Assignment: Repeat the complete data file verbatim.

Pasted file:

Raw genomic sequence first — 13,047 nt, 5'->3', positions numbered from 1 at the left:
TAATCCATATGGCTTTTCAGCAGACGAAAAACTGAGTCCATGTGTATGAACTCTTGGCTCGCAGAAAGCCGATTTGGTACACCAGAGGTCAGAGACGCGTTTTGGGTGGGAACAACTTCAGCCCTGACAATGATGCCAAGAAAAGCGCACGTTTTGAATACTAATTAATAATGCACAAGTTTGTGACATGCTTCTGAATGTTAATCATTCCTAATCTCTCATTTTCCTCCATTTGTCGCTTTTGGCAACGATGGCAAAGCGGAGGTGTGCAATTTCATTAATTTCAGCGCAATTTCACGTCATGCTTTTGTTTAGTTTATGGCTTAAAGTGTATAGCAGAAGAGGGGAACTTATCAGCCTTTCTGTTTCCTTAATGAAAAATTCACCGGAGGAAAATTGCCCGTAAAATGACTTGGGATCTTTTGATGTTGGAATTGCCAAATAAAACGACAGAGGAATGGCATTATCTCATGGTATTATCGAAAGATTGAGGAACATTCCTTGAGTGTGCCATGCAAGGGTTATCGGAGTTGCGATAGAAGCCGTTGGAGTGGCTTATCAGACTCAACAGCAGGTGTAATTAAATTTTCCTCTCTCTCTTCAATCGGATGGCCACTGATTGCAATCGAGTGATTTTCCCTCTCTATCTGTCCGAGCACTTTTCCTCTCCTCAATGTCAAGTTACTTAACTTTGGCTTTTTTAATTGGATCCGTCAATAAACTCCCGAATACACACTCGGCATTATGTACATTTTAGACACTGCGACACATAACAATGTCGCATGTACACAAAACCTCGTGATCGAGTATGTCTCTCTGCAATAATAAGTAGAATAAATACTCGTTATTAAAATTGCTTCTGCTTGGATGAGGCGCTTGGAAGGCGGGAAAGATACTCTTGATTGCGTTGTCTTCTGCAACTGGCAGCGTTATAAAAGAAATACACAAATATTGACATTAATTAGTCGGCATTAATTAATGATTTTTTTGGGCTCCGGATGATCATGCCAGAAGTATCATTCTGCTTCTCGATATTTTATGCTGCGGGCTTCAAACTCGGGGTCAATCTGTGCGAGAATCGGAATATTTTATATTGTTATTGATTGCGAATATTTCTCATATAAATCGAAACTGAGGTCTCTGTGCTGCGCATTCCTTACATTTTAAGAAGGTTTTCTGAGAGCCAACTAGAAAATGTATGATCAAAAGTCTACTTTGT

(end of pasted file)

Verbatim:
Raw genomic sequence first — 13,047 nt, 5'->3', positions numbered from 1 at the left:
TAATCCATATGGCTTTTCAGCAGACGAAAAACTGAGTCCATGTGTATGAACTCTTGGCTCGCAGAAAGCCGATTTGGTACACCAGAGGTCAGAGACGCGTTTTGGGTGGGAACAACTTCAGCCCTGACAATGATGCCAAGAAAAGCGCACGTTTTGAATACTAATTAATAATGCACAAGTTTGTGACATGCTTCTGAATGTTAATCATTCCTAATCTCTCATTTTCCTCCATTTGTCGCTTTTGGCAACGATGGCAAAGCGGAGGTGTGCAATTTCATTAATTTCAGCGCAATTTCACGTCATGCTTTTGTTTAGTTTATGGCTTAAAGTGTATAGCAGAAGAGGGGAACTTATCAGCCTTTCTGTTTCCTTAATGAAAAATTCACCGGAGGAAAATTGCCCGTAAAATGACTTGGGATCTTTTGATGTTGGAATTGCCAAATAAAACGACAGAGGAATGGCATTATCTCATGGTATTATCGAAAGATTGAGGAACATTCCTTGAGTGTGCCATGCAAGGGTTATCGGAGTTGCGATAGAAGCCGTTGGAGTGGCTTATCAGACTCAACAGCAGGTGTAATTAAATTTTCCTCTCTCTCTTCAATCGGATGGCCACTGATTGCAATCGAGTGATTTTCCCTCTCTATCTGTCCGAGCACTTTTCCTCTCCTCAATGTCAAGTTACTTAACTTTGGCTTTTTTAATTGGATCCGTCAATAAACTCCCGAATACACACTCGGCATTATGTACATTTTAGACACTGCGACACATAACAATGTCGCATGTACACAAAACCTCGTGATCGAGTATGTCTCTCTGCAATAATAAGTAGAATAAATACTCGTTATTAAAATTGCTTCTGCTTGGATGAGGCGCTTGGAAGGCGGGAAAGATACTCTTGATTGCGTTGTCTTCTGCAACTGGCAGCGTTATAAAAGAAATACACAAATATTGACATTAATTAGTCGGCATTAATTAATGATTTTTTTGGGCTCCGGATGATCATGCCAGAAGTATCATTCTGCTTCTCGATATTTTATGCTGCGGGCTTCAAACTCGGGGTCAATCTGTGCGAGAATCGGAATATTTTATATTGTTATTGATTGCGAATATTTCTCATATAAATCGAAACTGAGGTCTCTGTGCTGCGCATTCCTTACATTTTAAGAAGGTTTTCTGAGAGCCAACTAGAAAATGTATGATCAAAAGTCTACTTTGT